Do You Write Books or Blogs on Your Smartphone?

I’ve never been much for writing on my cell phone. Okay, maybe Instagram posts or text messages — but nothing approximating real work. Not my book, not blogs — I don’t even write emails using my phone if I can help it.

But there are good reasons to try using a phone to write. For one thing, my phone is always accessible, even when my computer isn’t. (I always carry paper and pen with me, but opening an app is even easier than fishing them out of my bag.) But I also find it useful to change up the way I write sometimes; switching from writing on a keyboard to writing by hand can change my thought process and get me out of a writing rut.

The real reason I’m trying writing on a smartphone right now is pretty lame: I said I’d get a blog out today, it’s already 10 p.m., and I don’t want to get off the couch to grab my laptop. But that’s another benefit to writing on a phone — it’s one less barrier between me and the writing.

In a quest to give this my best shot, I checked the internet for tips on writing on your phone. Here’s what it had to say:

Write in Google Docs (or any app that syncs with a desktop version)

This made a lot of sense to me; I was going to write in Notes, but switched to Google Docs so I could write, rewrite or edit on my computer if necessary without having to copy/paste out of notes and email my document to myself.

Type in Landscape Mode

This drove me crazy. Maybe I’d get used to it after awhile, but I hated this so much that I gave up after about a minute. I ended up typing like I text, in Portrait Mode. I’m sure an attachable keyboard would make typing easier, but that seems to defeat the purpose of writing on my phone because it’s convenient. (If I were typing on my phone because I didn’t have a laptop, though, that would be a reasonable choice.)

Edit on a Desktop

This held true for me. Writing on my phone was okay; editing was annoying. I like to copy/paste a lot and rearrange whole sentences and paragraphs when I edit, and that’s a lot easier on a larger screen.

What Did I Learn about Writing on a Phone?

One of the more interesting things I read about writing on a smartphone is that, weirdly, it’s less easy to get distracted by your phone. This seems counterintuitive, but it turned out to be true for me, too. The phone was less tempting when I was holding it than when it’s sitting beside me while I’m writing on my laptop — I never once opened Instagram while typing this, and I put off returning two text messages that came in while I was writing. I don’t know why, exactly, but writing on the phone helped me to ignore the phone.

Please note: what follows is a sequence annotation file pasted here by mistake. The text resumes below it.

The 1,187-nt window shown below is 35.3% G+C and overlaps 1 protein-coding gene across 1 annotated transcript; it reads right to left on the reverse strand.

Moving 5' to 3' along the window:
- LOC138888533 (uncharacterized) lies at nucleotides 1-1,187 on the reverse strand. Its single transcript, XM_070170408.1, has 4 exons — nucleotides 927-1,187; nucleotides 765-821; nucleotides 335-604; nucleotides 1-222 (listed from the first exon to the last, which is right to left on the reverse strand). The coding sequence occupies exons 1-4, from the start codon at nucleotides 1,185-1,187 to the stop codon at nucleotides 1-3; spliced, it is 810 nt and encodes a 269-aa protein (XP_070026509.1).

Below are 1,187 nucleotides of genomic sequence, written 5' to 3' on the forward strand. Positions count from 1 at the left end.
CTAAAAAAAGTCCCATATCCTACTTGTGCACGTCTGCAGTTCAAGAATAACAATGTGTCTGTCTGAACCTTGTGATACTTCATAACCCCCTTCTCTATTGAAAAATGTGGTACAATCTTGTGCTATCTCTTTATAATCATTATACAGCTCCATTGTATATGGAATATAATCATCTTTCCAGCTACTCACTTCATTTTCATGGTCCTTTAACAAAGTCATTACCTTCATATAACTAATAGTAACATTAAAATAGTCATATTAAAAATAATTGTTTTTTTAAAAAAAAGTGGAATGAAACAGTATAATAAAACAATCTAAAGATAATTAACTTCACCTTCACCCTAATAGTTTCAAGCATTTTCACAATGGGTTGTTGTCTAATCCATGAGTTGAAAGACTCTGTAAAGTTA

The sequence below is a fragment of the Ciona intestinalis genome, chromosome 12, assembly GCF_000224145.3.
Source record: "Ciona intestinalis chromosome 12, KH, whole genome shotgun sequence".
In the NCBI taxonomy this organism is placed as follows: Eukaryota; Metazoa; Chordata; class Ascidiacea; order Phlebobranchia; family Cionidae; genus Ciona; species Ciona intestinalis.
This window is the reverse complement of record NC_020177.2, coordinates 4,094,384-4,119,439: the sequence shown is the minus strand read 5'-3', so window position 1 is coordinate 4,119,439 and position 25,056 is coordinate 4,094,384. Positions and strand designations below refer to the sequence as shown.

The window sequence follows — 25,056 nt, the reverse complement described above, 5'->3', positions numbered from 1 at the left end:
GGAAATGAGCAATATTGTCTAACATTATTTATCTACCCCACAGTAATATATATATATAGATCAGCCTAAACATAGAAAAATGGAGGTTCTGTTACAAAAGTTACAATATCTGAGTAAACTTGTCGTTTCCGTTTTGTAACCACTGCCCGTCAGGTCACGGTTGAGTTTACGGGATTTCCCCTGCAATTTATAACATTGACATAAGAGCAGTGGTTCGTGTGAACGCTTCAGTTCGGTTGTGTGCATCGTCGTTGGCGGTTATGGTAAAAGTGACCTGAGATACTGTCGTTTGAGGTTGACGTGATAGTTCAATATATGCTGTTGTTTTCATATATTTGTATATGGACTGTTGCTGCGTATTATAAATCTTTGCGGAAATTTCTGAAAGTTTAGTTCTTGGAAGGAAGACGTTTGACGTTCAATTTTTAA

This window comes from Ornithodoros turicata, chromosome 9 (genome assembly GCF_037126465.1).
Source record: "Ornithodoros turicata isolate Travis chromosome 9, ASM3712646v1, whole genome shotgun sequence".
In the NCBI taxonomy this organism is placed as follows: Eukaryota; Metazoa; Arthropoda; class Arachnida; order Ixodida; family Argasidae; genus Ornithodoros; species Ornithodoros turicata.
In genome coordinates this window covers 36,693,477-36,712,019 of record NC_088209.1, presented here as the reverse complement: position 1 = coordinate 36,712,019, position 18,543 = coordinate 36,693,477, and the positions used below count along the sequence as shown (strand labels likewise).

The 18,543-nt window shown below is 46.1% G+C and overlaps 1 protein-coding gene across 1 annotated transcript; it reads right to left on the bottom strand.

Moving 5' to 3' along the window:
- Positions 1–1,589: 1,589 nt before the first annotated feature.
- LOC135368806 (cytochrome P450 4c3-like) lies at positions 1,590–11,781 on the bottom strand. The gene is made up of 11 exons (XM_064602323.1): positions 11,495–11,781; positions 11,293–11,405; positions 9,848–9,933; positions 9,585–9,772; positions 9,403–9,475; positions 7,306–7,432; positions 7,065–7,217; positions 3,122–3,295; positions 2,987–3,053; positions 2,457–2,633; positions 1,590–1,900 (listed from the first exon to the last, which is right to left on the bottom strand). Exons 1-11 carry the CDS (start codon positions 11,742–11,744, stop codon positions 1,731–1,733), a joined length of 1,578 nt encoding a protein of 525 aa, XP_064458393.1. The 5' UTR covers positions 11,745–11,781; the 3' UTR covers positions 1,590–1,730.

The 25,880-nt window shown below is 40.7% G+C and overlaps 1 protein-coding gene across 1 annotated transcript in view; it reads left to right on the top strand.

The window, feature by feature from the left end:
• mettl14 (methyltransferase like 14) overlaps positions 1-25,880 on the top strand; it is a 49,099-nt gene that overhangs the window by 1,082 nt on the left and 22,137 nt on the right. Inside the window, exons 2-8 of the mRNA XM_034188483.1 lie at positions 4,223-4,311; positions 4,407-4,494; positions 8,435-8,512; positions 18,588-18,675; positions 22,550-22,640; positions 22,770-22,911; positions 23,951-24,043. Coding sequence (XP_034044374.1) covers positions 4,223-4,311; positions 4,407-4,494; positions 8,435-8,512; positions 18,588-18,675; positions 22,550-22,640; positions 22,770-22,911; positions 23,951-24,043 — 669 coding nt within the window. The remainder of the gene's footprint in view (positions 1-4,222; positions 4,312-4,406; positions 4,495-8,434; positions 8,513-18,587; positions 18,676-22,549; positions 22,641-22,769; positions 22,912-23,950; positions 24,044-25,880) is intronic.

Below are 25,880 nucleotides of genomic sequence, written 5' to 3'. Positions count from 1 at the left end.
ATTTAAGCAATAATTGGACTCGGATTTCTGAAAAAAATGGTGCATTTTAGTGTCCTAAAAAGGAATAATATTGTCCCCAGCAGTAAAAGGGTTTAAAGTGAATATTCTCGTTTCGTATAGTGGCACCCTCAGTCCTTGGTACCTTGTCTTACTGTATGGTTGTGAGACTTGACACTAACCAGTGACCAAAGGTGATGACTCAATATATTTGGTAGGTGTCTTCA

The other huge benefit to writing on a phone, obviously, is that its convenience allows for fitting small writing sessions in throughout the day. We’ve all heard some form of the advice that doing a little bit consistently yields better results than doing a lot sporadically. For those of us with long-term writing dreams, inching ahead one smartphone paragraph at a time might just be the way to reach our writing goals — whether they’re to write a blogs or books.

So, is phone-based writing for me? Probably not; at least not usually. I didn’t enjoy writing on my phone like I enjoy writing on my computer. And my thumb is tired. But I’ll probably use my phone a bit more to write parts of blogs or books — to capture ideas or paragraphs when I’m thinking of them, or when I have a few minutes in line, instead of waiting until I’m at my desk.

Carrie Rollwagen is cofounder of Church Street Coffee & Books and host of the podcast Everybody Hates Self-Publishing. She hopes you’ll read as many books as you can, and that you’ll get them all from your local bookshop or library. You can find Carrie on Instagram, Facebook, Snapchat and Twitter @crollwagen.

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